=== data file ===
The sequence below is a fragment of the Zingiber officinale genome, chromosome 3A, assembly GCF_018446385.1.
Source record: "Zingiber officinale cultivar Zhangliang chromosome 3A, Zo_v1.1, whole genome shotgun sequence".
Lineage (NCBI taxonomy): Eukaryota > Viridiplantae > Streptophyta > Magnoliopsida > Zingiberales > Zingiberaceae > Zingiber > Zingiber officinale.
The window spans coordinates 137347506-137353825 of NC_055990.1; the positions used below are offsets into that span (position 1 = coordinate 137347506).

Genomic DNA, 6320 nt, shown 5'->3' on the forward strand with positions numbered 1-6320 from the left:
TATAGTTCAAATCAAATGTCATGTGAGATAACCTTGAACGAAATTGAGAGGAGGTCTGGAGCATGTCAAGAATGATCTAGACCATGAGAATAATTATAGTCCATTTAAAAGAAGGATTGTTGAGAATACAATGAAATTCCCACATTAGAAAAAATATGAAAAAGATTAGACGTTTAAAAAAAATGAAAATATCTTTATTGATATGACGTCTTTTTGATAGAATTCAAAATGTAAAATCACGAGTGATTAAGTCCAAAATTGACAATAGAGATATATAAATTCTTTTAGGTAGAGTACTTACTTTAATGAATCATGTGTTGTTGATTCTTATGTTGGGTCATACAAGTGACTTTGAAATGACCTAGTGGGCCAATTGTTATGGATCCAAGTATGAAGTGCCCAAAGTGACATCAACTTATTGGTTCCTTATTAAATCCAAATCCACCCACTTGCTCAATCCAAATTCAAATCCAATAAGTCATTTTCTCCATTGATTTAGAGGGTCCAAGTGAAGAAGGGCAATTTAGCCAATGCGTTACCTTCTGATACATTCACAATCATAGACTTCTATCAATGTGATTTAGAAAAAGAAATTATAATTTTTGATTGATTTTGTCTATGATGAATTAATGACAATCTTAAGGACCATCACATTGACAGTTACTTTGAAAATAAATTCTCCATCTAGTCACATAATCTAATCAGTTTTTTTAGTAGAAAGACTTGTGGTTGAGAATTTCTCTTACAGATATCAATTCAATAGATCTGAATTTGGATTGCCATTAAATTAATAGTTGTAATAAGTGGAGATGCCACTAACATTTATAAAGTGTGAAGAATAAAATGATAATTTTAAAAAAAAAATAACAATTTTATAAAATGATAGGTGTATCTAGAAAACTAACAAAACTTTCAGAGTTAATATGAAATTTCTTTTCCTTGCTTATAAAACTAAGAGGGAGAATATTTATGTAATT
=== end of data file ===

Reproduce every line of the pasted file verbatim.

The sequence below is a fragment of the Zingiber officinale genome, chromosome 3A, assembly GCF_018446385.1.
Source record: "Zingiber officinale cultivar Zhangliang chromosome 3A, Zo_v1.1, whole genome shotgun sequence".
Lineage (NCBI taxonomy): Eukaryota > Viridiplantae > Streptophyta > Magnoliopsida > Zingiberales > Zingiberaceae > Zingiber > Zingiber officinale.
The window spans coordinates 137347506-137353825 of NC_055990.1; the positions used below are offsets into that span (position 1 = coordinate 137347506).

Genomic DNA, 6320 nt, shown 5'->3' on the forward strand with positions numbered 1-6320 from the left:
TATAGTTCAAATCAAATGTCATGTGAGATAACCTTGAACGAAATTGAGAGGAGGTCTGGAGCATGTCAAGAATGATCTAGACCATGAGAATAATTATAGTCCATTTAAAAGAAGGATTGTTGAGAATACAATGAAATTCCCACATTAGAAAAAATATGAAAAAGATTAGACGTTTAAAAAAAATGAAAATATCTTTATTGATATGACGTCTTTTTGATAGAATTCAAAATGTAAAATCACGAGTGATTAAGTCCAAAATTGACAATAGAGATATATAAATTCTTTTAGGTAGAGTACTTACTTTAATGAATCATGTGTTGTTGATTCTTATGTTGGGTCATACAAGTGACTTTGAAATGACCTAGTGGGCCAATTGTTATGGATCCAAGTATGAAGTGCCCAAAGTGACATCAACTTATTGGTTCCTTATTAAATCCAAATCCACCCACTTGCTCAATCCAAATTCAAATCCAATAAGTCATTTTCTCCATTGATTTAGAGGGTCCAAGTGAAGAAGGGCAATTTAGCCAATGCGTTACCTTCTGATACATTCACAATCATAGACTTCTATCAATGTGATTTAGAAAAAGAAATTATAATTTTTGATTGATTTTGTCTATGATGAATTAATGACAATCTTAAGGACCATCACATTGACAGTTACTTTGAAAATAAATTCTCCATCTAGTCACATAATCTAATCAGTTTTTTTAGTAGAAAGACTTGTGGTTGAGAATTTCTCTTACAGATATCAATTCAATAGATCTGAATTTGGATTGCCATTAAATTAATAGTTGTAATAAGTGGAGATGCCACTAACATTTATAAAGTGTGAAGAATAAAATGATAATTTTAAAAAAAAAATAACAATTTTATAAAATGATAGGTGTATCTAGAAAACTAACAAAACTTTCAGAGTTAATATGAAATTTCTTTTCCTTGCTTATAAAACTAAGAGGGAGAATATTTATGTAATT